The Holy Week is coming to its end, and unique traditions from different places across Greece enter the spotlight once again, adding a magical sense in the springtime festivities. Traditions that date back to time, customs only met in the Mediterranean country and delicacies baked to end the 40-days long Lent, form the best recipe for a wonderful Greek Easter experience across Greece.
Easter, or Pascha in Greek, is the most important religious holiday of the Orthodox Church marking the resurrection of Christ and the chance of rebirth for mankind. When the clock strikes 12 on Easter Saturday, people tell each other Christos Anesti! (Christ is risen!) and Alithos Anesti! (He is truly risen!) as a response, while they bring back home their lit candles to bless their house and symbolize the Light’s return to the world. After enjoying the magiritsa, the challenge of the red eggs awaits everyone. The breaking of the eggs symbolizes Christ breaking the Tomb and defeating Death.
Falling always on a different date, Easter signals the end of the cold days of winter and the beginning of the sunny and warm days of summer. But not every place in Greece celebrates Easter in the same way…
The Corfiot Easter
The celebration of Easter in Corfu is a unique experience, completely different from anywhere else in Greece, and particularly impressive for first-time visitors to the island. It is a huge festival, in which various components come together harmoniously: the Orthodox Christian faith, pagan traditions, the powerful presence of Saint Spiridon, the Roman Catholic community, the Venetian influence, genuine Corfiot humor, the music of the philharmonic bands and of course, the spring atmosphere.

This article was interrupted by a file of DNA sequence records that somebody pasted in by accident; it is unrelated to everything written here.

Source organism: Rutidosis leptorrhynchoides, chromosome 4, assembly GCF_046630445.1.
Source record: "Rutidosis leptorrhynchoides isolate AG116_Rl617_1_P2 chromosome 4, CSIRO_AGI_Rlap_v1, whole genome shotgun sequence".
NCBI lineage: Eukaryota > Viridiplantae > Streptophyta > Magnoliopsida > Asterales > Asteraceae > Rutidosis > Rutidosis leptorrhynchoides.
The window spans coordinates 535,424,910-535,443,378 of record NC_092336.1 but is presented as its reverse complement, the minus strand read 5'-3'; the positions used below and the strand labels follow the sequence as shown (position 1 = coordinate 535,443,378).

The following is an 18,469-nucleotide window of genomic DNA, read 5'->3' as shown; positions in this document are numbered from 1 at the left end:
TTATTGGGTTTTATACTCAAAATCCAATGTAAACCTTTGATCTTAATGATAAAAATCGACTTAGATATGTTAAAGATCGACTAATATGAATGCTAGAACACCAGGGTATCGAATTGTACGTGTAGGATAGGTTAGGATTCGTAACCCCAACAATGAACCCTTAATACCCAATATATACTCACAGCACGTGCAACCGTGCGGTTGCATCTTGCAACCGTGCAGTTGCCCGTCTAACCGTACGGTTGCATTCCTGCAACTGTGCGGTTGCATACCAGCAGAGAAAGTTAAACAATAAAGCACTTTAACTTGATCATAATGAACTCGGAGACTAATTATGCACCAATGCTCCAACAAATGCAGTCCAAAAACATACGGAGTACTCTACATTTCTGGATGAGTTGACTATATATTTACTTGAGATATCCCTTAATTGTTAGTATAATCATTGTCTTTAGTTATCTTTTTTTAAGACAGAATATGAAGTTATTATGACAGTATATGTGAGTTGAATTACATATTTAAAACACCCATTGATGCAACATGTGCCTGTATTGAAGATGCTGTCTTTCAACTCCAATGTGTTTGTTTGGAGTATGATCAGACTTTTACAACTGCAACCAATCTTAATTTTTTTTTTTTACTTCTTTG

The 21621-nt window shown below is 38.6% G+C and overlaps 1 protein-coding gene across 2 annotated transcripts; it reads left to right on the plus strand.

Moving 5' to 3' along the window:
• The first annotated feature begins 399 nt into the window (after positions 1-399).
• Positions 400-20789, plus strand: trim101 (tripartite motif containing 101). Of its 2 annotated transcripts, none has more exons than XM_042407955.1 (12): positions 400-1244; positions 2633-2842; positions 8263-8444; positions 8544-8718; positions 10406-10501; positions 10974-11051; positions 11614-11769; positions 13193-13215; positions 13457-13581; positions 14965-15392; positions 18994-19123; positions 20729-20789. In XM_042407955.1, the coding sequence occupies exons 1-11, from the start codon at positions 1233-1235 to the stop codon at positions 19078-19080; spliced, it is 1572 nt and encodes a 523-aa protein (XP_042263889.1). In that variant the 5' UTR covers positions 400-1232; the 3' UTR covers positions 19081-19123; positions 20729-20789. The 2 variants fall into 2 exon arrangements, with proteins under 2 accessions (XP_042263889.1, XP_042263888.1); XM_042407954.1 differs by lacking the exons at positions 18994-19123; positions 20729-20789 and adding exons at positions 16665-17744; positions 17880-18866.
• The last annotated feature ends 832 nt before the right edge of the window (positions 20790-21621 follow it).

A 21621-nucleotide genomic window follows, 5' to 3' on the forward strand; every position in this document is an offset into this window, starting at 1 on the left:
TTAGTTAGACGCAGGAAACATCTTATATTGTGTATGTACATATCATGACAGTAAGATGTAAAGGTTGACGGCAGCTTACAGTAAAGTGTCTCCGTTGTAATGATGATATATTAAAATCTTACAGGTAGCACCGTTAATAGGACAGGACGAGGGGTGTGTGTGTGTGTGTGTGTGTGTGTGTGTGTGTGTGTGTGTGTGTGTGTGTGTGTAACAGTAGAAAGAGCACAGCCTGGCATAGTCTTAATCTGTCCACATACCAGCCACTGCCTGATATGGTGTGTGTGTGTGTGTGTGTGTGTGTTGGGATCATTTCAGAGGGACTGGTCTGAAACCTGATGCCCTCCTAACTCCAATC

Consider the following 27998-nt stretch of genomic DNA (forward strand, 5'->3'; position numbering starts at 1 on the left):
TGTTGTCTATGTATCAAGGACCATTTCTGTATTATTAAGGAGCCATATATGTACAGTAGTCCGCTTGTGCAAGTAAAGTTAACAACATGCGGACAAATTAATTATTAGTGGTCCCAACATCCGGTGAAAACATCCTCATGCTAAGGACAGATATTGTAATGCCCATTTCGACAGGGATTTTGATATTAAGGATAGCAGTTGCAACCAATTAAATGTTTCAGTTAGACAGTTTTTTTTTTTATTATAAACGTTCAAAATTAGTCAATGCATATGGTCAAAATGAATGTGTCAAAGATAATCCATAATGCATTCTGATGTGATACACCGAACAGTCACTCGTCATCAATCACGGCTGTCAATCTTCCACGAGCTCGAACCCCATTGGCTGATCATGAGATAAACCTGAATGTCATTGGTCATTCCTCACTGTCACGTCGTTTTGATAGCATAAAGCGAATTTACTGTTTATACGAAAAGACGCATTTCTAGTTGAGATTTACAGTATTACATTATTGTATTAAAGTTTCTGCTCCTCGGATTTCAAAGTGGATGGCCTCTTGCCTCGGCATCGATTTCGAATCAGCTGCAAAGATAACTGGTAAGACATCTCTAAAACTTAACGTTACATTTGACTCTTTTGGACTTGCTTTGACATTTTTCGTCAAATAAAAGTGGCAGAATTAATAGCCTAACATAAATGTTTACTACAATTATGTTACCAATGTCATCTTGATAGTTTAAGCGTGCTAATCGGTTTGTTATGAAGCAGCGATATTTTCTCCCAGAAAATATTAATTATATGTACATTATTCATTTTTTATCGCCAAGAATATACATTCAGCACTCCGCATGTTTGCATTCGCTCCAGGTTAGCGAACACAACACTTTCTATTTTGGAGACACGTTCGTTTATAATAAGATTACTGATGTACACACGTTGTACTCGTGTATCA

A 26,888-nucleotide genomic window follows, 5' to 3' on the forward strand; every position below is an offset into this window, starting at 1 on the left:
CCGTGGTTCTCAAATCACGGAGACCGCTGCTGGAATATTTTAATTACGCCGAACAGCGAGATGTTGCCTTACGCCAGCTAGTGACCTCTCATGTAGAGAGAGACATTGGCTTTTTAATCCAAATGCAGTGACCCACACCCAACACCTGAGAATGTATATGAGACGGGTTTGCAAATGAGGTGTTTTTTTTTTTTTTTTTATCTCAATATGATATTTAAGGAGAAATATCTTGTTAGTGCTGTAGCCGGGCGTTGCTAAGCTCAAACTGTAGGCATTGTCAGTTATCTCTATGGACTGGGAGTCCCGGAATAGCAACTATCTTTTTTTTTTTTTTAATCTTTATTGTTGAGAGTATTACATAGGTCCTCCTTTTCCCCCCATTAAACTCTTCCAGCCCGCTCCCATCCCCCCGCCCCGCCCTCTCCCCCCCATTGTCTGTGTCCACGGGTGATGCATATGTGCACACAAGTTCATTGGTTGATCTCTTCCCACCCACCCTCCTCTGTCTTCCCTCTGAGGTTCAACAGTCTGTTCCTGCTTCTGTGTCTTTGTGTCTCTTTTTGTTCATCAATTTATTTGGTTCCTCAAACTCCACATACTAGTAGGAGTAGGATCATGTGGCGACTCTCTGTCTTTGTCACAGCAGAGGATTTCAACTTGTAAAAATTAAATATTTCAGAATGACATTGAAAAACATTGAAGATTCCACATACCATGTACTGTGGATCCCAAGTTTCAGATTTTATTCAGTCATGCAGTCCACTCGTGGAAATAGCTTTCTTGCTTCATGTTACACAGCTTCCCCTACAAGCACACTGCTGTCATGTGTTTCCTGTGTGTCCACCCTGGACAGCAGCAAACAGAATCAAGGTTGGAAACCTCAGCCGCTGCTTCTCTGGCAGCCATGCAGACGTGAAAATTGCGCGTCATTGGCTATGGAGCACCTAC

Friday is the day of the Epitaphios, the funeral of Christ. All over the island, as all over Greece, every church brings out its own funeral bier and parades it around the parish. In Corfu however, the attendant philharmonic orchestras and choirs, the presence of thousands of Corfiots as well as foreign visitors, give another dimension to the gravity of the occasion.
On Holy Saturday at 11am, the First Resurrection and the “Pot Throwing” custom take place, with local people throwing pots out of their windows, smashing them onto the streets below to exorcise death and the evil spirits.
In the evening, before the Orthodox ceremony takes place, the Catholic service at the Duomo Cathedral takes place. With the participation of all Church officials, the Resurrection service finishes at 11pm to permit the clergy time to prepare themselves for the Orthodox service. In the town of Corfu, the service is held in the Upper Espianada Square, starting at the Church of Agia Paraskevi, with the participation of the Bishop, the philharmonic orchestras and thousands of people.
The Resurrection is seen with a roll of drums and an impressive fireworks display. When this ends, the bands traverse the streets of the town at a great pace playing cheerful music, with people running behind them singing.
The Resurrection is celebrated and the Lenten fast is broken with chilikourda (the local Easter soup of magiritsa – lamb intestines), red eggs, fogatsa (brioche), columbines (a special bread of Venetian origin, baked in the form of a dove) and lots of wine.
On Easter Sunday morning, churches in town that possess an icon of the Resurrection parade it around the central streets, something well worth seeing.
The Rocket War of Chios
Vordados village, also called Vrontada, is a village located about 5 km north of Chios Town. It is in the center of the Municipality of Homeroupolis. Every year on the evening before Easter, the night sky gets lit up with thousands of flashes.